Plenty of progress already, although I didn't begin mixing with any celebrities (the list of contributors to the book was impressive) I've not just done my first photo shoot but had it approved. Though I was happy with them didn't automatically mean the receiver would. Now the other part of the question is whether it'll make the national paper, and I won't know for a week or more on that one. It was meant to be mentioned in this week's but I haven't seen it the first time I looked but won't affect the photos either way. I'm also on the edge of another possible very important old sign I'm checking on Sunday, so never know until I do.
Otherwise it's been a fairly easy time, I'm still clearing my late grandma's house out (two people, 99 year's of stuff in her case), and am showing the first possible buyer once the little bit of work has been done in a week or two. The house was theirs from 1975 when it was built till last year, and I often stayed there as well. But it just became a house when empty.
No other plans really, I can easily piss around for a couple of days between visits to my (separate) parents, the only close relatives I now have. Starting with seven, plus two great grandparents, first my grandpa died in 1965, grandma 1 in 1975, uncle in 1995, grandpa 2 in 1998 and finally grandma 2 in 2009 at 99. My great grandma lasted till 1975 at 94, who I saw regularly throughout. Now if I don't have children, or least of all get married I don't know what I'll do with no one at all left. I won't think about it, and realise even trying to plan for it by vetting women to move in with is a total waste of effort as I hadn't managed it yet just because I made the effort. I can think of a few who are single and acceptable but can't see how the ones I know already are ever going to change their minds. So I'd have to meet someone from scratch and I very rarely do that any more.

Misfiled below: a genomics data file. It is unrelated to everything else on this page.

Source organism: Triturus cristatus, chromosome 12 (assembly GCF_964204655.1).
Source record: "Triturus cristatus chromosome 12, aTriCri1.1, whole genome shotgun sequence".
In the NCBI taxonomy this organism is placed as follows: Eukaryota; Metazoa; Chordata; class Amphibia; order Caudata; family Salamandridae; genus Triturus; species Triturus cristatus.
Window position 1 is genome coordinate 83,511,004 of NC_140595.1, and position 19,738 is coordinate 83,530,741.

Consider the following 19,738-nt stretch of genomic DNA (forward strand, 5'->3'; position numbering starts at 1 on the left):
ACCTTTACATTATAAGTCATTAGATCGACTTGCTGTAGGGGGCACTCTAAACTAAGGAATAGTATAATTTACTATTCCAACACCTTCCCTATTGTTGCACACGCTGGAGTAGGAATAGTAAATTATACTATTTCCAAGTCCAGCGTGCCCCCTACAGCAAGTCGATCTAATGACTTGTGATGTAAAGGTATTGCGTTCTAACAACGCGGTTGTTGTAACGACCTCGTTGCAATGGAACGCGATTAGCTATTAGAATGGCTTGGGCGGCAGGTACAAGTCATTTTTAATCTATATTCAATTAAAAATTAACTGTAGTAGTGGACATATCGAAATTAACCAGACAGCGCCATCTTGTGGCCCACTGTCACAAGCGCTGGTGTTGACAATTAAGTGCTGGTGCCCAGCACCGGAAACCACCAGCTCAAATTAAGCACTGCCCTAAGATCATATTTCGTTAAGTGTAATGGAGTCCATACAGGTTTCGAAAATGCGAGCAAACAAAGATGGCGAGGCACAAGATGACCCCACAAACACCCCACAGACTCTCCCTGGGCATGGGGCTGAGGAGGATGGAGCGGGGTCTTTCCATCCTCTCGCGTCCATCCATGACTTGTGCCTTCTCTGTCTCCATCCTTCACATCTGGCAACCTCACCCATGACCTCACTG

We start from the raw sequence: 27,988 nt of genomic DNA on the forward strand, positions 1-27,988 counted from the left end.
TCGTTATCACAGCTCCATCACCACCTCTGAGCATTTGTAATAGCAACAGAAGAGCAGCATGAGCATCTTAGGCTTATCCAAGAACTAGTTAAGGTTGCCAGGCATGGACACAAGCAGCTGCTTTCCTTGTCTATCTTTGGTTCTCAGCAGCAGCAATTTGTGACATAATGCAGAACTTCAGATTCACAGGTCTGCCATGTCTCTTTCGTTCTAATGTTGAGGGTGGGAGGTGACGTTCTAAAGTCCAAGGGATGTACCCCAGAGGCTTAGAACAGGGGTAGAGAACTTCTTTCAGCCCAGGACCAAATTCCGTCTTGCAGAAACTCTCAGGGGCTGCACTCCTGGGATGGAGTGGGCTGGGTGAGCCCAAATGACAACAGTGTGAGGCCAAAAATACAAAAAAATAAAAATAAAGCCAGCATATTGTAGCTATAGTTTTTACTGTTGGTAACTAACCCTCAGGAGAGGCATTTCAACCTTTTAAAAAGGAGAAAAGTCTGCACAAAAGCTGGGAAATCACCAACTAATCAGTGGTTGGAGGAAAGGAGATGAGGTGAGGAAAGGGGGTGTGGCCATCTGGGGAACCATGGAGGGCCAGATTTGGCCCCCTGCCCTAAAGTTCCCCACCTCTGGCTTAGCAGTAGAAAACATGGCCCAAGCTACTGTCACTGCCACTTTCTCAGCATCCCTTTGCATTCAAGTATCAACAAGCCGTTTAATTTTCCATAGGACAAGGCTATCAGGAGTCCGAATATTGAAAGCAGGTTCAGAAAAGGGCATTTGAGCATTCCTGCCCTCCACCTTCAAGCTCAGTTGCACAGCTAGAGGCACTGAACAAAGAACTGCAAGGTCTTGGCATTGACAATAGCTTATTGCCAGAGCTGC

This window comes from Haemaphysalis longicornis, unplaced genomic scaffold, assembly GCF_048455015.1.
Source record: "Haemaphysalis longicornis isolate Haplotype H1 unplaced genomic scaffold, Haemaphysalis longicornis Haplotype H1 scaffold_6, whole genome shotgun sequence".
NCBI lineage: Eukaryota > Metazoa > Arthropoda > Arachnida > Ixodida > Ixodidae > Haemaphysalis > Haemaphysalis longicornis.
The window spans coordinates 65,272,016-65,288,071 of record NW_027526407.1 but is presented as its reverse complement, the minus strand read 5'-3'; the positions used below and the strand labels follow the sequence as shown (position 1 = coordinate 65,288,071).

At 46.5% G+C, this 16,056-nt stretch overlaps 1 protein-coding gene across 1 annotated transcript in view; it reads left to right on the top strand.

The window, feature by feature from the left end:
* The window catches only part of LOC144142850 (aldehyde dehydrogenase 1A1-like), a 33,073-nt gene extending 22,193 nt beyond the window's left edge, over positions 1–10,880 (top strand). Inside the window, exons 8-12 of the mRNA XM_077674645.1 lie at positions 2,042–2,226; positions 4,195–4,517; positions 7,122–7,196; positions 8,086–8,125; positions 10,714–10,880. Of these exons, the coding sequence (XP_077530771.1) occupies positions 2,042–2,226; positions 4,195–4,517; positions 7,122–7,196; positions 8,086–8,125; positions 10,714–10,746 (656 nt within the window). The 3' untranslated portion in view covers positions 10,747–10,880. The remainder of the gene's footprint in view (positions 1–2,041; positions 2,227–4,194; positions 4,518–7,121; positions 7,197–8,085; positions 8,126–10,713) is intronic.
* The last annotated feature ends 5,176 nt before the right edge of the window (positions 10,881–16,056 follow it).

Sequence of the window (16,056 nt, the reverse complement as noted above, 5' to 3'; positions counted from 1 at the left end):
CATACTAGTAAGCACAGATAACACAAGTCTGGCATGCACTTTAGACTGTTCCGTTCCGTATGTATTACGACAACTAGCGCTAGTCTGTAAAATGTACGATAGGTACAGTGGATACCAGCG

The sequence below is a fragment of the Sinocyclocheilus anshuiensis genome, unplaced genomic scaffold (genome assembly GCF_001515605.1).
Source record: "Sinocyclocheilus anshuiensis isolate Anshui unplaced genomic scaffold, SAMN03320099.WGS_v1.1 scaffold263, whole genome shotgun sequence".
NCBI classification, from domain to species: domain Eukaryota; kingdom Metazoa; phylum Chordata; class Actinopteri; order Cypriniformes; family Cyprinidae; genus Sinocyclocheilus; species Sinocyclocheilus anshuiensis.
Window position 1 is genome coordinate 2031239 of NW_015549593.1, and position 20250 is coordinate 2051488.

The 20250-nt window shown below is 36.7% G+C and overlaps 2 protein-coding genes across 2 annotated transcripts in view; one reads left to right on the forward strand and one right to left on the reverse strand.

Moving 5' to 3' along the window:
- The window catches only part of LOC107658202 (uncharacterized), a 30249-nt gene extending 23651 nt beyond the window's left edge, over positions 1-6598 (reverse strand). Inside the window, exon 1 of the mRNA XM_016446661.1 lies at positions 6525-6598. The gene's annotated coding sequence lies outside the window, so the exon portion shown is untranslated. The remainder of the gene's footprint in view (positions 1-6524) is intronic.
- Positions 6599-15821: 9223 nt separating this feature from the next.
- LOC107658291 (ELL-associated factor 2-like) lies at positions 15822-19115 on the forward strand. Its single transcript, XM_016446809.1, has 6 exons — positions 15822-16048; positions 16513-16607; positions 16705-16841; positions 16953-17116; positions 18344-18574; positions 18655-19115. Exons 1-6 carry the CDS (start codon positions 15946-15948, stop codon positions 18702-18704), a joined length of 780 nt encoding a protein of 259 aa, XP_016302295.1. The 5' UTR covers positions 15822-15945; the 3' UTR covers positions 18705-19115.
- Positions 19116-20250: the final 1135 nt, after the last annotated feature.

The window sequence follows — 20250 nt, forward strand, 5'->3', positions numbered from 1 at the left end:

After two years of chronic fatigue with the associated infections I really appreciate shopping now. I always liked it but could barely do a thing and thought I may never be able to do what used to come with no effort at all. Now I also appreciate just speaking to the people in the shops as well now as many days they're the only people I do. Now I am able to do it again it's like getting the use of my legs back after an accident and even enjoy Brent Cross for the odd wander around, although I did used to go there for hours until the novelty finally wore off. And they got rid of the Orangery in Fenwicks which was my favourite. Nowadays I've bought everything I need long since, so just the everyday things which run out like food and stuff for the house. At least I appreciate more ordinary things as they are the large part of everyone's life, as well as the area I live, after many years wanting to try elsewhere. In 1988 I did that simply as I couldn't afford locally and realised I may as well have bought a flat on Mars. And not even the chocolate. When you're isolated you realise the pull of the ordinary, Finchley, Highgate, Crouch End etc, and wherever else I go I'll be further and further away from these places I've been to all my life.
The people online who went abroad either hate London or look back with nostalgia, and I think if they have such fond memories why not come back? Half the time our house prices have exceeded everywhere else so much that once you've dropped out of the market forever. That won't happen to me. I don't even care about holidays any more as if I'm free I'm happier wandering around locally and although I'm unlikely to meet anyone I know there (not that I often did, it is London after all), and do wonder how many other people really feel the same or would prefer to go away whenever possible?
So generally I'm still on the edge of many things, fame (people take the pee but like to know how many of them have even got as far as I have), being in a newspaper, another old sign etc, although the biggest current ones, being in a book and doing the photos have happened now. I did just read a woman became a TV extra at 60 and is still going at 98. You never know.